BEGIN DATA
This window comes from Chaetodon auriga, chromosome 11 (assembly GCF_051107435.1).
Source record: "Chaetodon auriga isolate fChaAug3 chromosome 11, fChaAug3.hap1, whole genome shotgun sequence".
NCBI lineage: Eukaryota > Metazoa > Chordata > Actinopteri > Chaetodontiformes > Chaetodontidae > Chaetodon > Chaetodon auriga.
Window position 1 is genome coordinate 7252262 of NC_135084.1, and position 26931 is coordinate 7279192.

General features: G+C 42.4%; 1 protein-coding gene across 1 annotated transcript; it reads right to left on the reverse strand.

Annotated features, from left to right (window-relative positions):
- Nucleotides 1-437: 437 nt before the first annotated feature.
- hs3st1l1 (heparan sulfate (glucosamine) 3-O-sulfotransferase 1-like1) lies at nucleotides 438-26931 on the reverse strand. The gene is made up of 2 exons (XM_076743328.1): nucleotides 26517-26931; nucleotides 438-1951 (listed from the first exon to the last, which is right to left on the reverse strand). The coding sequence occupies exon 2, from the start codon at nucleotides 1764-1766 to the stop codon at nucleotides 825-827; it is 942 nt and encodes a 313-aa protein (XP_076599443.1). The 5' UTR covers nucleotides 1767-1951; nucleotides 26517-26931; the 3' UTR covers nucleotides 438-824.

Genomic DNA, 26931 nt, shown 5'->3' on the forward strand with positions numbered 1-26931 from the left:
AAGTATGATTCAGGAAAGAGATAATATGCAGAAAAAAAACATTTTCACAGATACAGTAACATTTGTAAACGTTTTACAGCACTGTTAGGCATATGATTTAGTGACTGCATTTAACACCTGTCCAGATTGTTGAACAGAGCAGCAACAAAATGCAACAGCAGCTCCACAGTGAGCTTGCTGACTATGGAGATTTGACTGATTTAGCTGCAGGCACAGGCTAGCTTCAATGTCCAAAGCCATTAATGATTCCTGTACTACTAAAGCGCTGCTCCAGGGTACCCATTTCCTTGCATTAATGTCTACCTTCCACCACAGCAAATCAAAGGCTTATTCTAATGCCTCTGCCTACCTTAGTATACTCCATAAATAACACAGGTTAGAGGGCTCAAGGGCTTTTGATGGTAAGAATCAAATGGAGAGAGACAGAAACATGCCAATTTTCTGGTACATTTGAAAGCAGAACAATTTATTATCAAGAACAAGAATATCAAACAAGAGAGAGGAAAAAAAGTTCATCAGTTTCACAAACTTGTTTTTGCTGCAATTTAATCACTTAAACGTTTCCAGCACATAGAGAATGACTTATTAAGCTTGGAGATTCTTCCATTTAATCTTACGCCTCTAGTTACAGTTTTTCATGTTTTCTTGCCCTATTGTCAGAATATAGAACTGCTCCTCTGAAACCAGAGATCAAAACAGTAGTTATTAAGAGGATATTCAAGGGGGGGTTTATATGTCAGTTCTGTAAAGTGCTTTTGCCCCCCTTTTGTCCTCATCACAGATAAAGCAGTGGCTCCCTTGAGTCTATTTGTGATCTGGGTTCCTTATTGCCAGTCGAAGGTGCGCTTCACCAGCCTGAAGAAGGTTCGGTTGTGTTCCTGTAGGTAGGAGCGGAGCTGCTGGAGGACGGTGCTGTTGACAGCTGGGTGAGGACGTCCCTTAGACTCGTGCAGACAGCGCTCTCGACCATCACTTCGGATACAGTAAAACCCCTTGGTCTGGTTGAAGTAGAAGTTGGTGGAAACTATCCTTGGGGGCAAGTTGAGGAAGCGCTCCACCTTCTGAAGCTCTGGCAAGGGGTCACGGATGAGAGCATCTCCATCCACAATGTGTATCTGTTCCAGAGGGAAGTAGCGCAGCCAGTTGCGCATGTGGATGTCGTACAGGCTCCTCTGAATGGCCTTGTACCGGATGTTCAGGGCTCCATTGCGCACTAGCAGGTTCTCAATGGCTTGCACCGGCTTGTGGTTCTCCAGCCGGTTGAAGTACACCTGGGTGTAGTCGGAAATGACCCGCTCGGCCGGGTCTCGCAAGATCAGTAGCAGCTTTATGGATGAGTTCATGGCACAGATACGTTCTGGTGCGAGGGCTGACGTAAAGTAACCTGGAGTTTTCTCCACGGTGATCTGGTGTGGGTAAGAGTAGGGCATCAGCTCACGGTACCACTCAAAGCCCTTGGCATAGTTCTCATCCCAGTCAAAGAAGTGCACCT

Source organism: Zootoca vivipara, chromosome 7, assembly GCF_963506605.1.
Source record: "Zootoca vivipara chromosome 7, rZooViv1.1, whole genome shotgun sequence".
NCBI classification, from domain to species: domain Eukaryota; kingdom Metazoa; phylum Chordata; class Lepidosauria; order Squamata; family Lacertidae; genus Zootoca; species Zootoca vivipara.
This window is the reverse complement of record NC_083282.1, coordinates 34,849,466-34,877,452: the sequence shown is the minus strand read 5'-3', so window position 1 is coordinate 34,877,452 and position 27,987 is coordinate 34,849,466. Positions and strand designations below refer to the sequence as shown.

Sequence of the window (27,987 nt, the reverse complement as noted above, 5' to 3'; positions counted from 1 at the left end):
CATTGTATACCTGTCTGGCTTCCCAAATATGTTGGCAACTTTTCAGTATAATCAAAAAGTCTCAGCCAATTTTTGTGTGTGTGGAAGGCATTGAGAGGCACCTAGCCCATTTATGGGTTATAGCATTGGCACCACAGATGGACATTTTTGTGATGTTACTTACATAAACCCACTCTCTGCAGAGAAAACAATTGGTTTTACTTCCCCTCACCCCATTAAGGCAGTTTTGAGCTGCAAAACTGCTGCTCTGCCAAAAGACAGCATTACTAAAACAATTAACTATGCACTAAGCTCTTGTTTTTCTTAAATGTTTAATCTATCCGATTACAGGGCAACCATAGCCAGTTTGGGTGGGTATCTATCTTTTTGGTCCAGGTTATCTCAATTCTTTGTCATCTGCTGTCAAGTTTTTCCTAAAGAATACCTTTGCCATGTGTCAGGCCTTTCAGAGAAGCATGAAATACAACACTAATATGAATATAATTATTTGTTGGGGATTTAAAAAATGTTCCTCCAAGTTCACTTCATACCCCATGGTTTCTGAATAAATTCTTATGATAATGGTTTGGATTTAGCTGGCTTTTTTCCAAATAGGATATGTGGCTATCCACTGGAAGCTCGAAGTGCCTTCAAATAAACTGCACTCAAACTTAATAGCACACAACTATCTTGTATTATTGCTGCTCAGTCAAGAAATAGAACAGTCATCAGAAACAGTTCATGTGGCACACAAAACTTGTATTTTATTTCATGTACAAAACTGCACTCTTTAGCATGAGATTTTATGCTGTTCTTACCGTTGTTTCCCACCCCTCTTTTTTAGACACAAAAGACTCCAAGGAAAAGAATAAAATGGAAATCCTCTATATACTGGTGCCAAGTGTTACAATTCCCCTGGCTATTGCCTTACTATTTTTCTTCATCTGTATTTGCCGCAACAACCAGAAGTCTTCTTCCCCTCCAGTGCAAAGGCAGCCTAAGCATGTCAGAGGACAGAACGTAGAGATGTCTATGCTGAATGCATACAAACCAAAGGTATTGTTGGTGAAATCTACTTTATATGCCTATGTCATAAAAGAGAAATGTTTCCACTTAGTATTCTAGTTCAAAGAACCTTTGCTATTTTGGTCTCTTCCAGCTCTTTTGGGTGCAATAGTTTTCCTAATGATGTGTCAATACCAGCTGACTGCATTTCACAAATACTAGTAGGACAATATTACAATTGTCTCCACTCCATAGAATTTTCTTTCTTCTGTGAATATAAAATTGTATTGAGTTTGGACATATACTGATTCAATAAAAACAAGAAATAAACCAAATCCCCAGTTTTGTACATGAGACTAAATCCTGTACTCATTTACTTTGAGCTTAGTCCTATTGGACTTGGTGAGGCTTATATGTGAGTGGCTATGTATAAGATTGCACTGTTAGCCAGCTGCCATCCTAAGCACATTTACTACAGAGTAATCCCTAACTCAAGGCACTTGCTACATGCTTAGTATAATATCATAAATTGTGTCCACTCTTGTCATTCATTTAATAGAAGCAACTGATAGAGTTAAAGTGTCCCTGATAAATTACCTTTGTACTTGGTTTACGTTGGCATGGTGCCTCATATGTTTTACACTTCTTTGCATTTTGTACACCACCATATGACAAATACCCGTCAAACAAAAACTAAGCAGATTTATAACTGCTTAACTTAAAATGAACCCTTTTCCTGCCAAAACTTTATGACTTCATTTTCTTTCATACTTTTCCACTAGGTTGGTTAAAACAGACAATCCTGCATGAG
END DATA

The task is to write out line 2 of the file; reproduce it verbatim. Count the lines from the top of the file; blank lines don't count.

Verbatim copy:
Source record: "Chaetodon auriga isolate fChaAug3 chromosome 11, fChaAug3.hap1, whole genome shotgun sequence".